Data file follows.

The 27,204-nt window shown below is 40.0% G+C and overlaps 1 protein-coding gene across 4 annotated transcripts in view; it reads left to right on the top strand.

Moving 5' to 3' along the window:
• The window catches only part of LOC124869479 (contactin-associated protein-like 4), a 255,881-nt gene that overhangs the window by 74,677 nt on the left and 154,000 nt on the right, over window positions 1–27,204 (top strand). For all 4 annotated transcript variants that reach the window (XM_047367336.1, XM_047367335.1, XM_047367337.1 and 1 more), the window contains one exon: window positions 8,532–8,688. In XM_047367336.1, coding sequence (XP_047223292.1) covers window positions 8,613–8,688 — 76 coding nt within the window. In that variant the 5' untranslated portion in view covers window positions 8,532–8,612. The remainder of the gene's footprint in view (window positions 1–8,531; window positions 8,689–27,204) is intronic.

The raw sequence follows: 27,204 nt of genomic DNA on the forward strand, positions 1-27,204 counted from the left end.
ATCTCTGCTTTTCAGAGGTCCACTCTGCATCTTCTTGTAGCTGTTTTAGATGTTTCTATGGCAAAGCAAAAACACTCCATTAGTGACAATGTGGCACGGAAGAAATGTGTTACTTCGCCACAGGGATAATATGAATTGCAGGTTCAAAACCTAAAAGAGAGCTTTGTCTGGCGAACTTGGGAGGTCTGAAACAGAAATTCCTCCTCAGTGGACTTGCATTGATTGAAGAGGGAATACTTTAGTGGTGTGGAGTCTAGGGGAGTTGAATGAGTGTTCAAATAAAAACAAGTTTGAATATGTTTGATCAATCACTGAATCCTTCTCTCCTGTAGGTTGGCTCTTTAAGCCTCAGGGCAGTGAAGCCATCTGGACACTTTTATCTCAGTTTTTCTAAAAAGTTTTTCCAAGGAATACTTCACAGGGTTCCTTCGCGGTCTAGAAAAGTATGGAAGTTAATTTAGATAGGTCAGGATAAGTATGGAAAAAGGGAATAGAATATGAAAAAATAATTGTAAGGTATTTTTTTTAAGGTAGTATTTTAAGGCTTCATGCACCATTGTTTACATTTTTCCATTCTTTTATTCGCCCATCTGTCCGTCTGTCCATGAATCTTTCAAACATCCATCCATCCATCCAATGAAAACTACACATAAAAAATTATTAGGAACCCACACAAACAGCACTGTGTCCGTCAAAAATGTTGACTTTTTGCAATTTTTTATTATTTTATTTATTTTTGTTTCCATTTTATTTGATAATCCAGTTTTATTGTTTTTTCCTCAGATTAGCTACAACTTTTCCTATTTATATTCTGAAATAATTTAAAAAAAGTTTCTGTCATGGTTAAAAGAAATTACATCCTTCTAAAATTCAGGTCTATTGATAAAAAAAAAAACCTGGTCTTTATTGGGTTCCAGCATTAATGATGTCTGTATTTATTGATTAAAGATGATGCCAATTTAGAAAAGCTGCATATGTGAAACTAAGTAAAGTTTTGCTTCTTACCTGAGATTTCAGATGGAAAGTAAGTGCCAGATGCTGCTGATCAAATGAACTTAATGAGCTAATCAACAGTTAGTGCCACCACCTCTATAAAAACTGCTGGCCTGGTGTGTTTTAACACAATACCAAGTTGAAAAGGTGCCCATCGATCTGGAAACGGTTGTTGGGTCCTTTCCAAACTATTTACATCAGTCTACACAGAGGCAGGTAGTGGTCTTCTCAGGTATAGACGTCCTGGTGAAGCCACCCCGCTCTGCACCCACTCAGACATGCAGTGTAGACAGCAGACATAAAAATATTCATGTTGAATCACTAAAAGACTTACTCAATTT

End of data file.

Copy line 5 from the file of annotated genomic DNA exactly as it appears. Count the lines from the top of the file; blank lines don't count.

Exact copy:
ATCTCTGCTTTTCAGAGGTCCACTCTGCATCTTCTTGTAGCTGTTTTAGATGTTTCTATGGCAAAGCAAAAACACTCCATTAGTGACAATGTGGCACGGAAGAAATGTGTTACTTCGCCACAGGGATAATATGAATTGCAGGTTCAAAACCTAAAAGAGAGCTTTGTCTGGCGAACTTGGGAGGTCTGAAACAGAAATTCCTCCTCAGTGGACTTGCATTGATTGAAGAGGGAATACTTTAGTGGTGTGGAGTCTAGGGGAGTTGAATGAGTGTTCAAATAAAAACAAGTTTGAATATGTTTGATCAATCACTGAATCCTTCTCTCCTGTAGGTTGGCTCTTTAAGCCTCAGGGCAGTGAAGCCATCTGGACACTTTTATCTCAGTTTTTCTAAAAAGTTTTTCCAAGGAATACTTCACAGGGTTCCTTCGCGGTCTAGAAAAGTATGGAAGTTAATTTAGATAGGTCAGGATAAGTATGGAAAAAGGGAATAGAATATGAAAAAATAATTGTAAGGTATTTTTTTTAAGGTAGTATTTTAAGGCTTCATGCACCATTGTTTACATTTTTCCATTCTTTTATTCGCCCATCTGTCCGTCTGTCCATGAATCTTTCAAACATCCATCCATCCATCCAATGAAAACTACACATAAAAAATTATTAGGAACCCACACAAACAGCACTGTGTCCGTCAAAAATGTTGACTTTTTGCAATTTTTTATTATTTTATTTATTTTTGTTTCCATTTTATTTGATAATCCAGTTTTATTGTTTTTTCCTCAGATTAGCTACAACTTTTCCTATTTATATTCTGAAATAATTTAAAAAAAGTTTCTGTCATGGTTAAAAGAAATTACATCCTTCTAAAATTCAGGTCTATTGATAAAAAAAAAAACCTGGTCTTTATTGGGTTCCAGCATTAATGATGTCTGTATTTATTGATTAAAGATGATGCCAATTTAGAAAAGCTGCATATGTGAAACTAAGTAAAGTTTTGCTTCTTACCTGAGATTTCAGATGGAAAGTAAGTGCCAGATGCTGCTGATCAAATGAACTTAATGAGCTAATCAACAGTTAGTGCCACCACCTCTATAAAAACTGCTGGCCTGGTGTGTTTTAACACAATACCAAGTTGAAAAGGTGCCCATCGATCTGGAAACGGTTGTTGGGTCCTTTCCAAACTATTTACATCAGTCTACACAGAGGCAGGTAGTGGTCTTCTCAGGTATAGACGTCCTGGTGAAGCCACCCCGCTCTGCACCCACTCAGACATGCAGTGTAGACAGCAGACATAAAAATATTCATGTTGAATCACTAAAAGACTTACTCAATTT